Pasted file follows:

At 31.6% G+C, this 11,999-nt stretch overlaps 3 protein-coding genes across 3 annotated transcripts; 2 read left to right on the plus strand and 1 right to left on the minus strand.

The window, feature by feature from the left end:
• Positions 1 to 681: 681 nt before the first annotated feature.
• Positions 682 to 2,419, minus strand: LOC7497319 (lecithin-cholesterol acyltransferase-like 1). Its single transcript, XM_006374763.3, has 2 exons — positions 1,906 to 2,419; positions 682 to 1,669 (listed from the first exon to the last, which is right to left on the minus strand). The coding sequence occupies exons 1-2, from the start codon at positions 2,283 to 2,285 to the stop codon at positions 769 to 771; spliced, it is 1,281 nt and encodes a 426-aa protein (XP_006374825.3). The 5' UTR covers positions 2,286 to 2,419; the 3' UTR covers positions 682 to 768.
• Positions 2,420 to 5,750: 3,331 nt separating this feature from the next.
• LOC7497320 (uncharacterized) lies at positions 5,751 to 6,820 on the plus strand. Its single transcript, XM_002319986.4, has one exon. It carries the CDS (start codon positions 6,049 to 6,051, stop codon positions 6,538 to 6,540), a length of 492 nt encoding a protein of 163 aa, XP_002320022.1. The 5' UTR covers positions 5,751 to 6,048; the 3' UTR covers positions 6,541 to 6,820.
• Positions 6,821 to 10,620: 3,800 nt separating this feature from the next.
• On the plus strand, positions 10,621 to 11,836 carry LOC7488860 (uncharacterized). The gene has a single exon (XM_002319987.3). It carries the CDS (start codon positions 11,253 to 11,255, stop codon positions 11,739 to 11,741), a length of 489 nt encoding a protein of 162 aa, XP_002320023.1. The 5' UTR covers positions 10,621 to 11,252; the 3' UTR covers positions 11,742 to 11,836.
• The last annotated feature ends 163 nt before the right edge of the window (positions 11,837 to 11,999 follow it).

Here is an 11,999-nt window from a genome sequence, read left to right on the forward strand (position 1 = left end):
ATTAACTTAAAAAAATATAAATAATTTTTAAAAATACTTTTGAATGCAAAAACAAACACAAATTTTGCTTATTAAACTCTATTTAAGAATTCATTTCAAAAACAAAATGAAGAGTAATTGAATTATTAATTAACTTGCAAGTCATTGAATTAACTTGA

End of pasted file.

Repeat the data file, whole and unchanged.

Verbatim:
At 31.6% G+C, this 11,999-nt stretch overlaps 3 protein-coding genes across 3 annotated transcripts; 2 read left to right on the plus strand and 1 right to left on the minus strand.

The window, feature by feature from the left end:
• Positions 1 to 681: 681 nt before the first annotated feature.
• Positions 682 to 2,419, minus strand: LOC7497319 (lecithin-cholesterol acyltransferase-like 1). Its single transcript, XM_006374763.3, has 2 exons — positions 1,906 to 2,419; positions 682 to 1,669 (listed from the first exon to the last, which is right to left on the minus strand). The coding sequence occupies exons 1-2, from the start codon at positions 2,283 to 2,285 to the stop codon at positions 769 to 771; spliced, it is 1,281 nt and encodes a 426-aa protein (XP_006374825.3). The 5' UTR covers positions 2,286 to 2,419; the 3' UTR covers positions 682 to 768.
• Positions 2,420 to 5,750: 3,331 nt separating this feature from the next.
• LOC7497320 (uncharacterized) lies at positions 5,751 to 6,820 on the plus strand. Its single transcript, XM_002319986.4, has one exon. It carries the CDS (start codon positions 6,049 to 6,051, stop codon positions 6,538 to 6,540), a length of 492 nt encoding a protein of 163 aa, XP_002320022.1. The 5' UTR covers positions 5,751 to 6,048; the 3' UTR covers positions 6,541 to 6,820.
• Positions 6,821 to 10,620: 3,800 nt separating this feature from the next.
• On the plus strand, positions 10,621 to 11,836 carry LOC7488860 (uncharacterized). The gene has a single exon (XM_002319987.3). It carries the CDS (start codon positions 11,253 to 11,255, stop codon positions 11,739 to 11,741), a length of 489 nt encoding a protein of 162 aa, XP_002320023.1. The 5' UTR covers positions 10,621 to 11,252; the 3' UTR covers positions 11,742 to 11,836.
• The last annotated feature ends 163 nt before the right edge of the window (positions 11,837 to 11,999 follow it).

Here is an 11,999-nt window from a genome sequence, read left to right on the forward strand (position 1 = left end):
ATTAACTTAAAAAAATATAAATAATTTTTAAAAATACTTTTGAATGCAAAAACAAACACAAATTTTGCTTATTAAACTCTATTTAAGAATTCATTTCAAAAACAAAATGAAGAGTAATTGAATTATTAATTAACTTGCAAGTCATTGAATTAACTTGA